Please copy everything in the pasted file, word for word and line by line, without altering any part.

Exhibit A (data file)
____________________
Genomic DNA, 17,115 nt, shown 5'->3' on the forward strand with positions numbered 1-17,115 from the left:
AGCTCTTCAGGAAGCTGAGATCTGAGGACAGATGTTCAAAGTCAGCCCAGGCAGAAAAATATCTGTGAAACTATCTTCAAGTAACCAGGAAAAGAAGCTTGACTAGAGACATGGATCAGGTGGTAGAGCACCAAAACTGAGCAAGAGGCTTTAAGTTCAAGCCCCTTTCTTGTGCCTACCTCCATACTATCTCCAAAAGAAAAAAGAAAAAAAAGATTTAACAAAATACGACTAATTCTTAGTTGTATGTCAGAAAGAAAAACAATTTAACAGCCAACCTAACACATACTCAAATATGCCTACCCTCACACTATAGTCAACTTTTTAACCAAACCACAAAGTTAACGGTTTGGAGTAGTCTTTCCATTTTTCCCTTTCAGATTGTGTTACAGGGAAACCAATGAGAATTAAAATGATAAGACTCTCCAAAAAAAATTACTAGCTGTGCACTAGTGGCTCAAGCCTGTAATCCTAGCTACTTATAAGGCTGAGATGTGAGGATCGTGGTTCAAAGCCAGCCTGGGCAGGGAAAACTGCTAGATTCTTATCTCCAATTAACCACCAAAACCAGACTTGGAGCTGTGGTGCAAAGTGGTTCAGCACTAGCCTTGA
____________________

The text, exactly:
Genomic DNA, 17,115 nt, shown 5'->3' on the forward strand with positions numbered 1-17,115 from the left:
AGCTCTTCAGGAAGCTGAGATCTGAGGACAGATGTTCAAAGTCAGCCCAGGCAGAAAAATATCTGTGAAACTATCTTCAAGTAACCAGGAAAAGAAGCTTGACTAGAGACATGGATCAGGTGGTAGAGCACCAAAACTGAGCAAGAGGCTTTAAGTTCAAGCCCCTTTCTTGTGCCTACCTCCATACTATCTCCAAAAGAAAAAAGAAAAAAAAGATTTAACAAAATACGACTAATTCTTAGTTGTATGTCAGAAAGAAAAACAATTTAACAGCCAACCTAACACATACTCAAATATGCCTACCCTCACACTATAGTCAACTTTTTAACCAAACCACAAAGTTAACGGTTTGGAGTAGTCTTTCCATTTTTCCCTTTCAGATTGTGTTACAGGGAAACCAATGAGAATTAAAATGATAAGACTCTCCAAAAAAAATTACTAGCTGTGCACTAGTGGCTCAAGCCTGTAATCCTAGCTACTTATAAGGCTGAGATGTGAGGATCGTGGTTCAAAGCCAGCCTGGGCAGGGAAAACTGCTAGATTCTTATCTCCAATTAACCACCAAAACCAGACTTGGAGCTGTGGTGCAAAGTGGTTCAGCACTAGCCTTGA